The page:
How to Apply the 7 Principles of Influence to Your Marketing

To be truly persuasive, marketing copy needs to do much more than simply present logical reasons to buy. The most effective campaigns tap into our unconscious motivators, pushing the buttons that create automatic responses and triggering the hidden drivers that move us to action.

In “Influence: The Psychology of Persuasion,” Robert Cialdini details the unconscious motivators (reciprocity, commitment/consistency, social proof, liking, authority, scarcity, contrast) that drive human behavior. Understanding these triggers will help you write more persuasive and effective marketing copy.

The challenge is applying these principles to sales letters, emails, landing pages, and white papers in a way that doesn’t detract from your core message. Your primary duty is to the fundamentals: addressing a specific problem, focusing on benefits, creating a compelling offer, and making the copy as engaging and readable as possible. Psychological triggers are like the seasoning — get the mix wrong and you’ll ruin the meal. Rely too much on Authority, and you risk coming off as heavy-handed and losing some of the Like. Use too much Like, and you risk not providing enough Contrast or Scarcity.

The right balance will depend on your target market and offer. A marketing campaign targeting doctors for a life-saving medical device may rely more heavily on Authority and Commitment/Consistency. An ad for high-end custom pools may require more Like and Scarcity.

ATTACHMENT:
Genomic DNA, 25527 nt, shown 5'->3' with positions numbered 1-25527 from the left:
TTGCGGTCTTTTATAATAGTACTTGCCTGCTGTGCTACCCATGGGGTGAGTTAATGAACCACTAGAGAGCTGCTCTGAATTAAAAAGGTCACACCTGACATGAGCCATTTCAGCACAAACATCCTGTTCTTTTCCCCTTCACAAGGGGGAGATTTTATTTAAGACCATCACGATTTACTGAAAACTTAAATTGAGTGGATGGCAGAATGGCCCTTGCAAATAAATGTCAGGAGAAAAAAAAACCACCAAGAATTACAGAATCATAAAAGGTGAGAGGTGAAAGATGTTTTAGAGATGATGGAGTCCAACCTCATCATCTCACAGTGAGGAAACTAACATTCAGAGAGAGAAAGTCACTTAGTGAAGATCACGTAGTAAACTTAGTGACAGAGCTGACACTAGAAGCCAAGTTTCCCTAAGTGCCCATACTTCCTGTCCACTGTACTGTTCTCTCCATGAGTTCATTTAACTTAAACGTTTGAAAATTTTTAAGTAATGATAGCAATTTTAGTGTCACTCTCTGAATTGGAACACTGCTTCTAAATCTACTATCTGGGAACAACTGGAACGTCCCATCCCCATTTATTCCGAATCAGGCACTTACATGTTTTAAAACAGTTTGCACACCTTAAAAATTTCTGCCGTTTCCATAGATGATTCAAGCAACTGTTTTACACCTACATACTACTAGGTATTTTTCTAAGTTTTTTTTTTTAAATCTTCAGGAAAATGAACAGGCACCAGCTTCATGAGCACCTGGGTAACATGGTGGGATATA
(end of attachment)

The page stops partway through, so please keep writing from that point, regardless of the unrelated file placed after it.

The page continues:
The following questions will help you integrate these principles of influence in a way that focuses on the most suitable triggers and supports the core message. You can then experiment with the mix to find the right balance based on your target market and offer.

1. Reciprocity: We tend to want to return favors and reciprocate when receiving gifts.

How can we offer valuable insights within the marketing message itself? What information can we share that helps our readers — regardless of whether or not they buy?

2. Commitment and Consistency: We tend to be more comfortable with people, products, and companies that are consistent and predictable.

Are we sticking with a core theme throughout our campaign, or are we trying to communicate too many ideas? Are we consistent with the problem we’re committed to solving?

3. Social Proof: We tend to follow the herd.

How can we get others to be our biggest advocates (using testimonials, ratings, likes, client lists, and third-party opinions)?

4. Liking: We tend to buy from those we like.

Does our marketing look like it was created by actual living, breathing human beings, or is it just a collection of inauthentic marketing-speak and generic stock images? Does our marketing really represent the tone of our one-on-one customer interactions? If not, why?

5. Authority: We tend to rely on the opinions of experts to help us solve problems and achieve our goals.

Are we positioning ourselves as the experts at a particular niche, or are we diluting our authority by trying to be too many things to too many people?

6. Scarcity: We tend to want that which we can’t easily have.

How can we highlight the unique or rare qualities of our product, service, offer, and expertise?

7. Contrast: We tend to perceive things in context to other things — good and bad, inexpensive and expensive, fast and slow.

How can we frame the costs of the problem (lost time, revenue, etc.) in a way that enhances the value of our solution?

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